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24 May 2022

New threat from environmental group to Offaly peat plants

Edenderry Power Offaly

Peat piled up for burning at Edenderry Power near Clonbullogue

BORD na Mona could soon be embroiled in a new legal battle which threatens the immediate future of the briquette factory in Derrinlough and its power station near Clonbullogue.

The energy company has said it will resist any move by Friends of the Irish Environment (FIE) to seek an injunction stopping it from supplying peat to both plants.

FIE is the environmental lobby group which won a landmark court case on the planning regulations governing peat extraction in 2019.

Bord na Mona had already launched its 'brown to green' strategy the previous year and last year announced it was ceasing turf harvesting on all its bogs.

In an unexpected move on Wednesday, FIE revealed that its solicitors had written a warning letter to Bord na Mona accusing the company of using “unlawfully extracted” peat at the power station, the briquette factory and at its horticulture facility in Co Kildare.

FIE told Bord na Mona that unless it stopped removing peat from its stockpiles by that evening (Wednesday, April 13) it would seek an injunction under the Planning Acts to ensure that planning permission is sought with an opportunity for public consultation.

The environmental group's demand was made as a result of a statement to an Oireachtas committee on March 23 last that Bord na Mona had 950,000 tonnes of peat in reserve.

FIE said that when Bord na Mona's representative Ger Breen was questioned by Sinn Fein TD Matt Carthy at the committee, Mr Breen agreed he was “absolutely satisfied” planning permission for the extraction of stock was not required.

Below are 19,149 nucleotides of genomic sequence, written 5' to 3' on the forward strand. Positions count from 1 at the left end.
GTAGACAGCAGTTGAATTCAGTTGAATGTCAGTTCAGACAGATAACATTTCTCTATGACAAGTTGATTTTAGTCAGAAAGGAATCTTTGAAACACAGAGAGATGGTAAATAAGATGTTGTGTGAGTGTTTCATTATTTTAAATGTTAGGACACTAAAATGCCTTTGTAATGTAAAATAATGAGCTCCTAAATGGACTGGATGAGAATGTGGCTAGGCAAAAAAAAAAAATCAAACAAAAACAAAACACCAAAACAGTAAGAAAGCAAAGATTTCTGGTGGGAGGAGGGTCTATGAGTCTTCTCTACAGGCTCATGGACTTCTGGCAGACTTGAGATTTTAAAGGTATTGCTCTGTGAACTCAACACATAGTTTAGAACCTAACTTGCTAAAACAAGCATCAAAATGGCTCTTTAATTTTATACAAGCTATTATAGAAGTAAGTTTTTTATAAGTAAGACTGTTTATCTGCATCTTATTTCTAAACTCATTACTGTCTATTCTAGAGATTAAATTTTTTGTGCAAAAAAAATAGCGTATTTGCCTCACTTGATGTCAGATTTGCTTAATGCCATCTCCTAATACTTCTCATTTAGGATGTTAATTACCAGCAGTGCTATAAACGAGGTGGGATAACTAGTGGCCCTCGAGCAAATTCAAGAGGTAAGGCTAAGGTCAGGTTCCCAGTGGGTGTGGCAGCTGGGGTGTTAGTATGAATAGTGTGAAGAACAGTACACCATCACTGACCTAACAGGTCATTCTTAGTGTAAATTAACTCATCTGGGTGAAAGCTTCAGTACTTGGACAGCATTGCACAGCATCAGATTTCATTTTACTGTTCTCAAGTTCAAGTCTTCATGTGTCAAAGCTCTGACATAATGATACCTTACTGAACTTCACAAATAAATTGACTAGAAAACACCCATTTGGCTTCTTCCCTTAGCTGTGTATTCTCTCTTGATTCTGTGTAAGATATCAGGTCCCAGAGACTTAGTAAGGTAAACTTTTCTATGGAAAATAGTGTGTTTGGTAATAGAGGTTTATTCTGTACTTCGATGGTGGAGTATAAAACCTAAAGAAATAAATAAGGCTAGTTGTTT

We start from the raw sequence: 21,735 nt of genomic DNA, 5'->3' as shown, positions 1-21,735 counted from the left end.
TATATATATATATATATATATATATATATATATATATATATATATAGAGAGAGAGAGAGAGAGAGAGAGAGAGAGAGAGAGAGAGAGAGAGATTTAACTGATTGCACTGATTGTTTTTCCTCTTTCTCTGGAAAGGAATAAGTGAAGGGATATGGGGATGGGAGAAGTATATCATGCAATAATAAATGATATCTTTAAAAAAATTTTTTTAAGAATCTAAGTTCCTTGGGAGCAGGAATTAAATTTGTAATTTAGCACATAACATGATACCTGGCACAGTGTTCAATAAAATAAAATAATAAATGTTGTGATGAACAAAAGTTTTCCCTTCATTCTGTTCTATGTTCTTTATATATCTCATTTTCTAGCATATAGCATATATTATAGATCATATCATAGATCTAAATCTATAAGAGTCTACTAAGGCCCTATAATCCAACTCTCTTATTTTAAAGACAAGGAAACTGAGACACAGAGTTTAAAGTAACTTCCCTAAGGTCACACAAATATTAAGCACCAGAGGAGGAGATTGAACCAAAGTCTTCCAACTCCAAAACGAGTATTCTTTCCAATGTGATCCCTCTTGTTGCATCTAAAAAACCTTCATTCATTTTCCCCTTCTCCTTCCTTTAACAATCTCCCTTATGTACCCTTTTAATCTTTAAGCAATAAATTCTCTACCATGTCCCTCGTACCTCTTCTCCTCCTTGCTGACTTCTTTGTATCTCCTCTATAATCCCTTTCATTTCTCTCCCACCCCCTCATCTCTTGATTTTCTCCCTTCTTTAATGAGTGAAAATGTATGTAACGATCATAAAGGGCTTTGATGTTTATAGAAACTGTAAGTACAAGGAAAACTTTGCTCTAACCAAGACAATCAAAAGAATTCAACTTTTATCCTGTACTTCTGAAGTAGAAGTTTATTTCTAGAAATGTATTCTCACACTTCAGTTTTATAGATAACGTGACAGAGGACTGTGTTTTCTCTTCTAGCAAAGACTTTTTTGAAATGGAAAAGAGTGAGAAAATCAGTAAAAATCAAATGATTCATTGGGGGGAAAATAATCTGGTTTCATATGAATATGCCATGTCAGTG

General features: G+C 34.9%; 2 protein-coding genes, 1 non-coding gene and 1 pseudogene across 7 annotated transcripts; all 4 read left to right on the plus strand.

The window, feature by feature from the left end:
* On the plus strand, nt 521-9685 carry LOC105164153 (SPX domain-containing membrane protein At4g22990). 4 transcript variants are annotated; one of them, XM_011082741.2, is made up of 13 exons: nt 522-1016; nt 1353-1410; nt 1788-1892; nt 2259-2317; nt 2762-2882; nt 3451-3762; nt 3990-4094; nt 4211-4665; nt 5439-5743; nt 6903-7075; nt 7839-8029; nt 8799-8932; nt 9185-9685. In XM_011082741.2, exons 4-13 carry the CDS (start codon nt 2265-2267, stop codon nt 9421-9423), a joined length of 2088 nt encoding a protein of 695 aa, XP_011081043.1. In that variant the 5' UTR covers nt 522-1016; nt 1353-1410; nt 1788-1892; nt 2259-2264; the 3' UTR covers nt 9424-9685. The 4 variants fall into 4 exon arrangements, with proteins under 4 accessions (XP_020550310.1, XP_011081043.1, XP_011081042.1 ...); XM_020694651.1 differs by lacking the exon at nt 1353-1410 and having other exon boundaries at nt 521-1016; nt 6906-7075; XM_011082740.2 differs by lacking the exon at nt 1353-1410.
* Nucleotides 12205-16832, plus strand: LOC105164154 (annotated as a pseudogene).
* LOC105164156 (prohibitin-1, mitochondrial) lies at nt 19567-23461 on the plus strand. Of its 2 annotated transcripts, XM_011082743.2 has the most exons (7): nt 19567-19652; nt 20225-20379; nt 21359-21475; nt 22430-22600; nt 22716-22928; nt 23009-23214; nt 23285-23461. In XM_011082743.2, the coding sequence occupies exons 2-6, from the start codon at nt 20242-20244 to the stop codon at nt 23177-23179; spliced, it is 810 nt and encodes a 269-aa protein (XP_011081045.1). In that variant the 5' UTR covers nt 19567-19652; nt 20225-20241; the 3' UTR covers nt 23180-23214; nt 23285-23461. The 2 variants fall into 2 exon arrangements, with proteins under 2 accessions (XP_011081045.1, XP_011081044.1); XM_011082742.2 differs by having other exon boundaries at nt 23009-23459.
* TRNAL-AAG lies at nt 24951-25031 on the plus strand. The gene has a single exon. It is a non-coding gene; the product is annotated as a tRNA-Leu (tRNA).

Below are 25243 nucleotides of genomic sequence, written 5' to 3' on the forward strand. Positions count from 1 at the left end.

The solicitor's letter from FIE to Bord na Mona said the peat was extracted without the required planning permission, and without an environmental impact assessment (EIA) or appropriate assessment and added: “Bord na Móna now seeks to profit from this unauthorised development by using the material unlawfully extracted. The excavation and removal of peat stockpiles amounts to ‘works’ within the Planning and Development Act 2000 that itself require planning permission and may also require EIA and/or appropriate assessment.”

Speaking to the Tullamore Tribune, FIE spokesperson Tony Lowes said Bord na Mona had not previously said publicly that it had nearly one million tonnes of peat in stockpiles and the information given to the Oireachtas committee prompted the threat of legal action.

Mr Lowes said FIE's move was motivated by its belief in the importance of public participation in planning and development matters.

“We all have to go through the planning process and the key thing about that is it gives everybody a chance to discuss it,” he said.

“We have to be pretty clear in the law on what we issue planning permission for and what we don't.”

In the context of the High Court ruling that large scale peat extraction needed planning permission, he said Bord na Mona had applied for substitute consent at a number of sites but then subsequently withdrew those applications.

In a response to this week's threat of legal action, Bord na Mona's solicitor outlined to their FIE counterpart how the energy company had already ceased all peat harvesting from its lands and had accelerated its decarbonisation strategy to deliver ambitious enhanced peatland decommissioning, rehabilitation and restoration targeting circa 33,000 hectares in over 80 of its bogs.